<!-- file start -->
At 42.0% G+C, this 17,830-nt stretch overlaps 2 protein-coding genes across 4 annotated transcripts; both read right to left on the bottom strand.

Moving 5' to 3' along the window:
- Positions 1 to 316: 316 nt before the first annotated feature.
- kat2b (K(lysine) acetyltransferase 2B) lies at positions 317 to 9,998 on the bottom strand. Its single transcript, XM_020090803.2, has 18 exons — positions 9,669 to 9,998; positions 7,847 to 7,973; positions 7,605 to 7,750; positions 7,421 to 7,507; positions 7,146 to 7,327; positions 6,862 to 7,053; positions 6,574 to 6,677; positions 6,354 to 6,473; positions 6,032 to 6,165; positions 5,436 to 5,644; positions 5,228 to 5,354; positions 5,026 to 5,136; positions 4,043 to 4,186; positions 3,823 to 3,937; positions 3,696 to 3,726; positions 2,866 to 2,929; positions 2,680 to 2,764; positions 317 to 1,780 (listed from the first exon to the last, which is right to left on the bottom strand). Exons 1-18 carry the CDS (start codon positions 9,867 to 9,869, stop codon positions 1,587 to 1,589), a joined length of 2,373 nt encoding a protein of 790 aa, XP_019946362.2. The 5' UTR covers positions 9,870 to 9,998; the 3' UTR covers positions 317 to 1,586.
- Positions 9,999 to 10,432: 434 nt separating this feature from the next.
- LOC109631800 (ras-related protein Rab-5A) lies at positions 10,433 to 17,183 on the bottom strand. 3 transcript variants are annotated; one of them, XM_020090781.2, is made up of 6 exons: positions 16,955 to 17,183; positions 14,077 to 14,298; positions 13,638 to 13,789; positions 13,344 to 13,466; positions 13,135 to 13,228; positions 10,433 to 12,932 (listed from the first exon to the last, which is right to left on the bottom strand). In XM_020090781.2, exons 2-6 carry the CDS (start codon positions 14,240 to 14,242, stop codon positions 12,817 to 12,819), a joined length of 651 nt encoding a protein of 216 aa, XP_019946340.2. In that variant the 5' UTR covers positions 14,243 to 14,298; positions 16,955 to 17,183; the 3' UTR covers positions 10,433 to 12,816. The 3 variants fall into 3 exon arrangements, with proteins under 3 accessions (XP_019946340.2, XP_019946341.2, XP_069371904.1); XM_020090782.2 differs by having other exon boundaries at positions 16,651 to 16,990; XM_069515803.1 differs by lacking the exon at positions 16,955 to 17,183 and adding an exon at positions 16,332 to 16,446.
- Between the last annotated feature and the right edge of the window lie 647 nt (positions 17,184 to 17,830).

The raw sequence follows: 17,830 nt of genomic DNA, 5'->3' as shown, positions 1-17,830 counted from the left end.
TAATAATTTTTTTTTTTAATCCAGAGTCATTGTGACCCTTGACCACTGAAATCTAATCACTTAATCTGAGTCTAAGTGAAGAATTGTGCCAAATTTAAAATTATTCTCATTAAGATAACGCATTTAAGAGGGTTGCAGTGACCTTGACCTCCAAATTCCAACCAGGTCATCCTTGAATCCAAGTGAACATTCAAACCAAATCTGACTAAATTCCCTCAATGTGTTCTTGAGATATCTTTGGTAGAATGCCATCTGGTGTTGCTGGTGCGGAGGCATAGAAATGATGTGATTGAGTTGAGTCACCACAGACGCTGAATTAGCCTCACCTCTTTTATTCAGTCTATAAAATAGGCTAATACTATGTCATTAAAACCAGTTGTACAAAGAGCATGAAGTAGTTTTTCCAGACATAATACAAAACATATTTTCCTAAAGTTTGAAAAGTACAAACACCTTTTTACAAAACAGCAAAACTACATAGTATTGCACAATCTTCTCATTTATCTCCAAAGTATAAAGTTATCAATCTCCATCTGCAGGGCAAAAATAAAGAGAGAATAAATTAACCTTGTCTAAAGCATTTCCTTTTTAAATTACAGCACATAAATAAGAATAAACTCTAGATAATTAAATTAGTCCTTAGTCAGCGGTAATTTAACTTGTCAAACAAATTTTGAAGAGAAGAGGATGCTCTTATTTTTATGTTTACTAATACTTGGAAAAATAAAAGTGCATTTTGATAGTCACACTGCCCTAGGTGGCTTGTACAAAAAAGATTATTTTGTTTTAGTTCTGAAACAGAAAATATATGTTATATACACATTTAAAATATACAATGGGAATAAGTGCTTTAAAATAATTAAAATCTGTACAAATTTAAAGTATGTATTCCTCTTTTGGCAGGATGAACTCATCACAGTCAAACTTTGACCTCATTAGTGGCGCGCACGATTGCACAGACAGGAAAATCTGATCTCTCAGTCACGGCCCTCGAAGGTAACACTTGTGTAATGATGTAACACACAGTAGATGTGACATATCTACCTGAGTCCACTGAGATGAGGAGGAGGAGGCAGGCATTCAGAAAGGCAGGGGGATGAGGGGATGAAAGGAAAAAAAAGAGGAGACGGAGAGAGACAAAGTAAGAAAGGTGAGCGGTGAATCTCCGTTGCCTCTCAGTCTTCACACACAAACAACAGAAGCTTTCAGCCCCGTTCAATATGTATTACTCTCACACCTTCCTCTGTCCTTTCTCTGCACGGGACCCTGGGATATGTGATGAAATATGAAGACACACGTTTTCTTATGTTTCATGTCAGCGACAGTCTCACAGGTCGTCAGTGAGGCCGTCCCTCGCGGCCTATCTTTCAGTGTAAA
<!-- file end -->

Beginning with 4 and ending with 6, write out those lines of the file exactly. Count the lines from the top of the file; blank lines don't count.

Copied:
- kat2b (K(lysine) acetyltransferase 2B) lies at positions 317 to 9,998 on the bottom strand. Its single transcript, XM_020090803.2, has 18 exons — positions 9,669 to 9,998; positions 7,847 to 7,973; positions 7,605 to 7,750; positions 7,421 to 7,507; positions 7,146 to 7,327; positions 6,862 to 7,053; positions 6,574 to 6,677; positions 6,354 to 6,473; positions 6,032 to 6,165; positions 5,436 to 5,644; positions 5,228 to 5,354; positions 5,026 to 5,136; positions 4,043 to 4,186; positions 3,823 to 3,937; positions 3,696 to 3,726; positions 2,866 to 2,929; positions 2,680 to 2,764; positions 317 to 1,780 (listed from the first exon to the last, which is right to left on the bottom strand). Exons 1-18 carry the CDS (start codon positions 9,867 to 9,869, stop codon positions 1,587 to 1,589), a joined length of 2,373 nt encoding a protein of 790 aa, XP_019946362.2. The 5' UTR covers positions 9,870 to 9,998; the 3' UTR covers positions 317 to 1,586.
- Positions 9,999 to 10,432: 434 nt separating this feature from the next.
- LOC109631800 (ras-related protein Rab-5A) lies at positions 10,433 to 17,183 on the bottom strand. 3 transcript variants are annotated; one of them, XM_020090781.2, is made up of 6 exons: positions 16,955 to 17,183; positions 14,077 to 14,298; positions 13,638 to 13,789; positions 13,344 to 13,466; positions 13,135 to 13,228; positions 10,433 to 12,932 (listed from the first exon to the last, which is right to left on the bottom strand). In XM_020090781.2, exons 2-6 carry the CDS (start codon positions 14,240 to 14,242, stop codon positions 12,817 to 12,819), a joined length of 651 nt encoding a protein of 216 aa, XP_019946340.2. In that variant the 5' UTR covers positions 14,243 to 14,298; positions 16,955 to 17,183; the 3' UTR covers positions 10,433 to 12,816. The 3 variants fall into 3 exon arrangements, with proteins under 3 accessions (XP_019946340.2, XP_019946341.2, XP_069371904.1); XM_020090782.2 differs by having other exon boundaries at positions 16,651 to 16,990; XM_069515803.1 differs by lacking the exon at positions 16,955 to 17,183 and adding an exon at positions 16,332 to 16,446.